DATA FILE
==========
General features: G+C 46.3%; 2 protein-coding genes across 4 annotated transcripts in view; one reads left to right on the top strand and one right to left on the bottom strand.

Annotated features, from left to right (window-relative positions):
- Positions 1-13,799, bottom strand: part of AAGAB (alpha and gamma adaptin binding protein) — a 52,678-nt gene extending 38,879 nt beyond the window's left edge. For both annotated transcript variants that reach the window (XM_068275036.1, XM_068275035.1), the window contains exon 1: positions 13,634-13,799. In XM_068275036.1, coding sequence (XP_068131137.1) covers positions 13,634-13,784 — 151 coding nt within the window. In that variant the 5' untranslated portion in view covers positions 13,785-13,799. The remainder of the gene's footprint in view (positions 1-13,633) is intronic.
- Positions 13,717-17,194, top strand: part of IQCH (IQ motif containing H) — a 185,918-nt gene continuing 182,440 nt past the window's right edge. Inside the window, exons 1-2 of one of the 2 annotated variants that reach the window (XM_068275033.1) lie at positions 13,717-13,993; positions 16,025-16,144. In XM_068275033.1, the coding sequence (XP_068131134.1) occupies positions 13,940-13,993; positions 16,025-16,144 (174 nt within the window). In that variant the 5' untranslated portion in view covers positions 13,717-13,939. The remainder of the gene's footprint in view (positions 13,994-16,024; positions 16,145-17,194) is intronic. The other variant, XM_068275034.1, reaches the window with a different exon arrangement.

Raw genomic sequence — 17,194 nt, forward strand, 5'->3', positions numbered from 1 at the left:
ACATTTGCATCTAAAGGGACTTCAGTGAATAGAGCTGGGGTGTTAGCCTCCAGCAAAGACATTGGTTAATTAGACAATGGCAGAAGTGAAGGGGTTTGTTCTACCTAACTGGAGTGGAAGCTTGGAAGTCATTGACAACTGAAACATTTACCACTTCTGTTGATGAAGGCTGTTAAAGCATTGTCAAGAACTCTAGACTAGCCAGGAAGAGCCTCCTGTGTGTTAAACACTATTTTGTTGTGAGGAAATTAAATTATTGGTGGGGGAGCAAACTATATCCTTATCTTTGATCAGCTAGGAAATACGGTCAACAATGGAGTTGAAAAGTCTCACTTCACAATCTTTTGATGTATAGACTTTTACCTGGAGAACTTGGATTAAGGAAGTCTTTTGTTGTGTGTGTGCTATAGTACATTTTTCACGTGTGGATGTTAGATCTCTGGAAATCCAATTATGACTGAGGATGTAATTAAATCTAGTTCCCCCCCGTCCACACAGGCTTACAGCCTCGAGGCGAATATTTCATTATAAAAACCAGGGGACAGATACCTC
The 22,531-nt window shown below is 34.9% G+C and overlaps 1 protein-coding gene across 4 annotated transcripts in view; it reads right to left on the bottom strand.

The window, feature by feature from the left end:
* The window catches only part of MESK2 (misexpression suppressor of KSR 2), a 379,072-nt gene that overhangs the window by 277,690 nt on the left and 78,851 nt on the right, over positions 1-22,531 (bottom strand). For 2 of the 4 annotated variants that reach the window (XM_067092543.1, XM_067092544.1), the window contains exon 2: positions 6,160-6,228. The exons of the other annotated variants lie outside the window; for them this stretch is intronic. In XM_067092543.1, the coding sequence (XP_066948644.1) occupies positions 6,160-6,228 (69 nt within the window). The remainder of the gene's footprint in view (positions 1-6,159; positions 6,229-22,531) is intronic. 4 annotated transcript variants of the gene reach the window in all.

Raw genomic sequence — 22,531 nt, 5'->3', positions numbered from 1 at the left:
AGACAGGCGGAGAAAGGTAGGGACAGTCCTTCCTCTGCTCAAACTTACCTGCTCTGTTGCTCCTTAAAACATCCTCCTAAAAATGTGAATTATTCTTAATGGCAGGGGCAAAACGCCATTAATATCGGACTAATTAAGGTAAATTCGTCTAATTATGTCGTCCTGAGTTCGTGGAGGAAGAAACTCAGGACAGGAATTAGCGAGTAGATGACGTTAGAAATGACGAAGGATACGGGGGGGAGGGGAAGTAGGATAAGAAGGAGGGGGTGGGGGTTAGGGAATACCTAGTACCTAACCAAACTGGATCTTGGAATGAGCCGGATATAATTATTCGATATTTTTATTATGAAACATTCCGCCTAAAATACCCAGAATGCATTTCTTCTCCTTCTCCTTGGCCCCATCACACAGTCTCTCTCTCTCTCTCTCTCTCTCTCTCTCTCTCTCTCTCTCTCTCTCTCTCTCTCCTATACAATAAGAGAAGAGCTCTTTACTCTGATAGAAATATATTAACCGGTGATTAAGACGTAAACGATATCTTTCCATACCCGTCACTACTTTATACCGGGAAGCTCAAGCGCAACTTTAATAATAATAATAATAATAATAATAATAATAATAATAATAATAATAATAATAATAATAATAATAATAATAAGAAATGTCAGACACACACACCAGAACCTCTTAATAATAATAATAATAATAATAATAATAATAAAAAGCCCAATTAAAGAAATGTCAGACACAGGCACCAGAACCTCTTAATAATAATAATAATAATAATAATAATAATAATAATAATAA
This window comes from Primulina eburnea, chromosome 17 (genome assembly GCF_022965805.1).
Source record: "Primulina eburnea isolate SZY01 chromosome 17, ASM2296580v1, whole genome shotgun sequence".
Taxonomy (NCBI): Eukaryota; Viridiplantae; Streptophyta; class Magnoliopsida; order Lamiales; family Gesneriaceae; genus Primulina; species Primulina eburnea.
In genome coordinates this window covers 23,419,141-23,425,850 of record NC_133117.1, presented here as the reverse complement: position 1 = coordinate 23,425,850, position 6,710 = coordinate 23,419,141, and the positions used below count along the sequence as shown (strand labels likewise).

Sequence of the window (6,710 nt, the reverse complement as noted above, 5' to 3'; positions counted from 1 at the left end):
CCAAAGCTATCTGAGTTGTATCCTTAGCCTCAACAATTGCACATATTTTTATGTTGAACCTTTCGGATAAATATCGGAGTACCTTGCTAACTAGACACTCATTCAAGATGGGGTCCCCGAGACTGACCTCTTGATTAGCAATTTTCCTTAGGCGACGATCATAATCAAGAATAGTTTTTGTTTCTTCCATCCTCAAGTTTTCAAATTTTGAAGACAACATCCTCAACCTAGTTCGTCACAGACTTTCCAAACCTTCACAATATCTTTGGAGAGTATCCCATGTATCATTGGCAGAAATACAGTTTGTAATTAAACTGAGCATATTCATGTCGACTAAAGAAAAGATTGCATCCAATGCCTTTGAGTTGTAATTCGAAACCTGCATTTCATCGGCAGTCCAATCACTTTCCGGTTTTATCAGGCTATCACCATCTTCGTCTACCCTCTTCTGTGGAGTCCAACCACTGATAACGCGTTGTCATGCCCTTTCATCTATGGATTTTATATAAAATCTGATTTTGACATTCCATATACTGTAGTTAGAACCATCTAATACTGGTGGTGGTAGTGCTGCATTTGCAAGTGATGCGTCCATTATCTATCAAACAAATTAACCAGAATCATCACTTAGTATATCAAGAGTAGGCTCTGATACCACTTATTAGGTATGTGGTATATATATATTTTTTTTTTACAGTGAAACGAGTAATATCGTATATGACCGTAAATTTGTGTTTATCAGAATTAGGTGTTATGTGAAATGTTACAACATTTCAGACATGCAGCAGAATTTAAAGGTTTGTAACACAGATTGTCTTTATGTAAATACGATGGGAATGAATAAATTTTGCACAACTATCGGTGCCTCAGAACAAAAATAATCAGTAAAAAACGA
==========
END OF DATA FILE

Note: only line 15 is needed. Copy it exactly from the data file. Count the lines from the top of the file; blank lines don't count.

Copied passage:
In genome coordinates this window covers 23,419,141-23,425,850 of record NC_133117.1, presented here as the reverse complement: position 1 = coordinate 23,425,850, position 6,710 = coordinate 23,419,141, and the positions used below count along the sequence as shown (strand labels likewise).